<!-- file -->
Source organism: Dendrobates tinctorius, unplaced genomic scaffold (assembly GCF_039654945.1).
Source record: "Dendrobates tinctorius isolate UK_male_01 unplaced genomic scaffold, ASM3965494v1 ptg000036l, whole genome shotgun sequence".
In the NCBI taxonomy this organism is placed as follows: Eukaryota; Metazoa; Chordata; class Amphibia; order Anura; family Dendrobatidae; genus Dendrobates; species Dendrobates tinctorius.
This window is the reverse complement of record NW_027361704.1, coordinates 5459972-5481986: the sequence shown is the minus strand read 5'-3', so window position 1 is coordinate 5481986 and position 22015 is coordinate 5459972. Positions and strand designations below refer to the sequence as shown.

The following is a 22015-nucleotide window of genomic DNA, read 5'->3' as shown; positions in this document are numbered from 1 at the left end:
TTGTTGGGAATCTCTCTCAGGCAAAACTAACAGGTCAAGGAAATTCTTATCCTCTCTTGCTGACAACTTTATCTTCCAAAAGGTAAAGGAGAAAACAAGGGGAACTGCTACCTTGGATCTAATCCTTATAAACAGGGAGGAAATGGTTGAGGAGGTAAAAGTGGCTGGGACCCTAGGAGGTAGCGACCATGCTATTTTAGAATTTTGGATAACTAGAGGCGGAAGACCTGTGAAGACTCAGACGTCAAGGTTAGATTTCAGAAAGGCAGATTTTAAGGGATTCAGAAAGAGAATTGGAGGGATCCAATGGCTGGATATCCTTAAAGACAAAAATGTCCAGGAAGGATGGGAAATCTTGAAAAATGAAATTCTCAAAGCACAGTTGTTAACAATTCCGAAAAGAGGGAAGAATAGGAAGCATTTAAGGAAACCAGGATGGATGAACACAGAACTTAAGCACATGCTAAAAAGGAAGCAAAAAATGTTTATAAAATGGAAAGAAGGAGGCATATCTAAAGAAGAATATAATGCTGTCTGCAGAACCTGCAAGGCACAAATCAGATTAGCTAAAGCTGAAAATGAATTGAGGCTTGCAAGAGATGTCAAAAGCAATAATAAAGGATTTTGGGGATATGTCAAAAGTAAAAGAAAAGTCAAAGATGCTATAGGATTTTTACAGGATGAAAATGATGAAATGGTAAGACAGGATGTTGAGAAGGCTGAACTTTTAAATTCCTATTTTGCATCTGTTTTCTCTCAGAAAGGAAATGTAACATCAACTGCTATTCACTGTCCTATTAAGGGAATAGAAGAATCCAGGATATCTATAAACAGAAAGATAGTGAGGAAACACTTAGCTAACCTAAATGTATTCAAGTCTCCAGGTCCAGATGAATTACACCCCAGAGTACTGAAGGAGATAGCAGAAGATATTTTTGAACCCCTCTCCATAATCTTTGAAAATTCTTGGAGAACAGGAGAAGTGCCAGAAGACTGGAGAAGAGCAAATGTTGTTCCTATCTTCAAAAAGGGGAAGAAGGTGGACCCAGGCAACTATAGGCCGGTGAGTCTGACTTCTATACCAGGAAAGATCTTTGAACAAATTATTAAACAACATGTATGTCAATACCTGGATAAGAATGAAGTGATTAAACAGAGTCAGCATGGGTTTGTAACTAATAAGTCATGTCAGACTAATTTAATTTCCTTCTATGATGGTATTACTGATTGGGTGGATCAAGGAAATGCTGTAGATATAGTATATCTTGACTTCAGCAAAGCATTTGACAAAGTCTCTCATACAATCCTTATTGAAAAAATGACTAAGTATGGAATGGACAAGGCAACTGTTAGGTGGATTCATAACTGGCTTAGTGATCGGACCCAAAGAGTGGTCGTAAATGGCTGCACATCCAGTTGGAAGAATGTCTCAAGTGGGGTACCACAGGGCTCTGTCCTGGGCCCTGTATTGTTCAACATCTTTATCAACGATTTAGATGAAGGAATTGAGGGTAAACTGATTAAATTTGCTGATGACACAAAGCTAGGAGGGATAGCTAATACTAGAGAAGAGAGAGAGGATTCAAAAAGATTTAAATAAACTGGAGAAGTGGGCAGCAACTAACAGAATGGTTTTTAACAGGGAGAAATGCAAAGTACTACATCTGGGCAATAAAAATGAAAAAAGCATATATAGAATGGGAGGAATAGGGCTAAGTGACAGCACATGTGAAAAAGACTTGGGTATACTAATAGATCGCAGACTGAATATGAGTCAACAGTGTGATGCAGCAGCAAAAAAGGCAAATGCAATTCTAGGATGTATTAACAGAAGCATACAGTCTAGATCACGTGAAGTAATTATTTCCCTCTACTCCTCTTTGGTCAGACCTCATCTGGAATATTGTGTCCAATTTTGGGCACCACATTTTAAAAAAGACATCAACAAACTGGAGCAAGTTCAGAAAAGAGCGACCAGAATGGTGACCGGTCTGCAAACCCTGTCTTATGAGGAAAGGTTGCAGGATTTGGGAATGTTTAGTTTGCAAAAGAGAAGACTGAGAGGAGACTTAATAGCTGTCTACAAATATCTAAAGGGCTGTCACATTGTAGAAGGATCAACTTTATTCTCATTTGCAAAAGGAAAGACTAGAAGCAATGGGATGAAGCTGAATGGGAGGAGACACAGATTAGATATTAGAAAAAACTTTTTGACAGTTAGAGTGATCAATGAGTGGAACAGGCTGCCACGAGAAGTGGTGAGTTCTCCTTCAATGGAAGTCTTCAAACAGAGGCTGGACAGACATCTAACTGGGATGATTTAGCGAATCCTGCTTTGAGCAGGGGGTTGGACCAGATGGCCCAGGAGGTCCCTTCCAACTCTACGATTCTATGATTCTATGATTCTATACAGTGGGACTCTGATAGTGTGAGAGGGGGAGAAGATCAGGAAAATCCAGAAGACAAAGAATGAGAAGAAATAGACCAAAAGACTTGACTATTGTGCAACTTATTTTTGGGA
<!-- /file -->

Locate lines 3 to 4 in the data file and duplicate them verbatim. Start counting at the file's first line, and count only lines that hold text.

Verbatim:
In the NCBI taxonomy this organism is placed as follows: Eukaryota; Metazoa; Chordata; class Amphibia; order Anura; family Dendrobatidae; genus Dendrobates; species Dendrobates tinctorius.
This window is the reverse complement of record NW_027361704.1, coordinates 5459972-5481986: the sequence shown is the minus strand read 5'-3', so window position 1 is coordinate 5481986 and position 22015 is coordinate 5459972. Positions and strand designations below refer to the sequence as shown.